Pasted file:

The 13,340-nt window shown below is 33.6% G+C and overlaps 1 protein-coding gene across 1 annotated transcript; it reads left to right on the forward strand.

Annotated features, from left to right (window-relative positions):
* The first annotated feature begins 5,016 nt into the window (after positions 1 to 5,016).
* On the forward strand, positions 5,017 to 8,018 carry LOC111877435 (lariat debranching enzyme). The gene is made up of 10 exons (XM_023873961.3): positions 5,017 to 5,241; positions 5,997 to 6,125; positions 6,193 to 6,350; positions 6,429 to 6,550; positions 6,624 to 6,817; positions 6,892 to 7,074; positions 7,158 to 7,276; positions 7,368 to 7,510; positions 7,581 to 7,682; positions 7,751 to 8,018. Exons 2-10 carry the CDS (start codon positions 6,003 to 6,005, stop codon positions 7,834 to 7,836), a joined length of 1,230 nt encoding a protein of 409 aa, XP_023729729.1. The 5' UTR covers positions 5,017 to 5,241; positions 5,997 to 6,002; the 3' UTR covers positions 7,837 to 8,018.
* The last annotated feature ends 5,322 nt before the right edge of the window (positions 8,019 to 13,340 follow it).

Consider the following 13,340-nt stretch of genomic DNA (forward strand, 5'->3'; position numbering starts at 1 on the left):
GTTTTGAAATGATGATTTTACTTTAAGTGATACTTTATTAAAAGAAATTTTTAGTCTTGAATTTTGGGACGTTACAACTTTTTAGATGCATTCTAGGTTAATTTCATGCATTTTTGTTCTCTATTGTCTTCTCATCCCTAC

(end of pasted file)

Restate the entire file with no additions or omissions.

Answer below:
The 13,340-nt window shown below is 33.6% G+C and overlaps 1 protein-coding gene across 1 annotated transcript; it reads left to right on the forward strand.

Annotated features, from left to right (window-relative positions):
* The first annotated feature begins 5,016 nt into the window (after positions 1 to 5,016).
* On the forward strand, positions 5,017 to 8,018 carry LOC111877435 (lariat debranching enzyme). The gene is made up of 10 exons (XM_023873961.3): positions 5,017 to 5,241; positions 5,997 to 6,125; positions 6,193 to 6,350; positions 6,429 to 6,550; positions 6,624 to 6,817; positions 6,892 to 7,074; positions 7,158 to 7,276; positions 7,368 to 7,510; positions 7,581 to 7,682; positions 7,751 to 8,018. Exons 2-10 carry the CDS (start codon positions 6,003 to 6,005, stop codon positions 7,834 to 7,836), a joined length of 1,230 nt encoding a protein of 409 aa, XP_023729729.1. The 5' UTR covers positions 5,017 to 5,241; positions 5,997 to 6,002; the 3' UTR covers positions 7,837 to 8,018.
* The last annotated feature ends 5,322 nt before the right edge of the window (positions 8,019 to 13,340 follow it).

Consider the following 13,340-nt stretch of genomic DNA (forward strand, 5'->3'; position numbering starts at 1 on the left):
GTTTTGAAATGATGATTTTACTTTAAGTGATACTTTATTAAAAGAAATTTTTAGTCTTGAATTTTGGGACGTTACAACTTTTTAGATGCATTCTAGGTTAATTTCATGCATTTTTGTTCTCTATTGTCTTCTCATCCCTAC